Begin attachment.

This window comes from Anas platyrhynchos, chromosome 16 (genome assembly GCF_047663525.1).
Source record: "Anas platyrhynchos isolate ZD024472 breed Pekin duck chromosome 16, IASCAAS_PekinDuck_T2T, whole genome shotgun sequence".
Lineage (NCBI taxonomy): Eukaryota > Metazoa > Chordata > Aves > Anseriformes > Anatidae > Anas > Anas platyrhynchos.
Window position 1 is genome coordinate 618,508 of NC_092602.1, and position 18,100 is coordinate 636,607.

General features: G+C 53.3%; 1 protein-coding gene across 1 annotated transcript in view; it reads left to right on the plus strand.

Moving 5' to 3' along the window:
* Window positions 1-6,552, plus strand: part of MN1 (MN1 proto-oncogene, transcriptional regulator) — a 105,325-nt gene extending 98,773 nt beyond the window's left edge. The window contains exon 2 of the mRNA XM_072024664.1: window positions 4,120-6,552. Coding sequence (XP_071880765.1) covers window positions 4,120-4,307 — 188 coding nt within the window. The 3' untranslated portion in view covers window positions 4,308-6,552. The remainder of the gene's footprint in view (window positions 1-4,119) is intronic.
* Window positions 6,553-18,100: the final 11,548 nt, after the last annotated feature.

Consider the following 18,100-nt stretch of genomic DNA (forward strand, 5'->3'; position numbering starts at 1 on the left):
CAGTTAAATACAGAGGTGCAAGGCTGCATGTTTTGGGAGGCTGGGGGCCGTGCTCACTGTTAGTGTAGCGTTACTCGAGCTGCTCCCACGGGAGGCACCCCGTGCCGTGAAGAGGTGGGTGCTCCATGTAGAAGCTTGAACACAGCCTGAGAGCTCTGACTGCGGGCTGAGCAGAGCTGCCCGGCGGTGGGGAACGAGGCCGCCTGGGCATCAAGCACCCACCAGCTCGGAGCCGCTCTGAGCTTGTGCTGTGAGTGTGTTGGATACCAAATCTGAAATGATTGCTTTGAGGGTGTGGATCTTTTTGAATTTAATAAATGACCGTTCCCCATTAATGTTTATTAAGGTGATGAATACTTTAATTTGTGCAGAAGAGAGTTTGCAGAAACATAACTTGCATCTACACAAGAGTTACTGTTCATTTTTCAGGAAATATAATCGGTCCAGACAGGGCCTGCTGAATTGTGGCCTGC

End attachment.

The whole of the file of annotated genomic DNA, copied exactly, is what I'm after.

This window comes from Anas platyrhynchos, chromosome 16 (genome assembly GCF_047663525.1).
Source record: "Anas platyrhynchos isolate ZD024472 breed Pekin duck chromosome 16, IASCAAS_PekinDuck_T2T, whole genome shotgun sequence".
Lineage (NCBI taxonomy): Eukaryota > Metazoa > Chordata > Aves > Anseriformes > Anatidae > Anas > Anas platyrhynchos.
Window position 1 is genome coordinate 618,508 of NC_092602.1, and position 18,100 is coordinate 636,607.

General features: G+C 53.3%; 1 protein-coding gene across 1 annotated transcript in view; it reads left to right on the plus strand.

Moving 5' to 3' along the window:
* Window positions 1-6,552, plus strand: part of MN1 (MN1 proto-oncogene, transcriptional regulator) — a 105,325-nt gene extending 98,773 nt beyond the window's left edge. The window contains exon 2 of the mRNA XM_072024664.1: window positions 4,120-6,552. Coding sequence (XP_071880765.1) covers window positions 4,120-4,307 — 188 coding nt within the window. The 3' untranslated portion in view covers window positions 4,308-6,552. The remainder of the gene's footprint in view (window positions 1-4,119) is intronic.
* Window positions 6,553-18,100: the final 11,548 nt, after the last annotated feature.

Consider the following 18,100-nt stretch of genomic DNA (forward strand, 5'->3'; position numbering starts at 1 on the left):
CAGTTAAATACAGAGGTGCAAGGCTGCATGTTTTGGGAGGCTGGGGGCCGTGCTCACTGTTAGTGTAGCGTTACTCGAGCTGCTCCCACGGGAGGCACCCCGTGCCGTGAAGAGGTGGGTGCTCCATGTAGAAGCTTGAACACAGCCTGAGAGCTCTGACTGCGGGCTGAGCAGAGCTGCCCGGCGGTGGGGAACGAGGCCGCCTGGGCATCAAGCACCCACCAGCTCGGAGCCGCTCTGAGCTTGTGCTGTGAGTGTGTTGGATACCAAATCTGAAATGATTGCTTTGAGGGTGTGGATCTTTTTGAATTTAATAAATGACCGTTCCCCATTAATGTTTATTAAGGTGATGAATACTTTAATTTGTGCAGAAGAGAGTTTGCAGAAACATAACTTGCATCTACACAAGAGTTACTGTTCATTTTTCAGGAAATATAATCGGTCCAGACAGGGCCTGCTGAATTGTGGCCTGC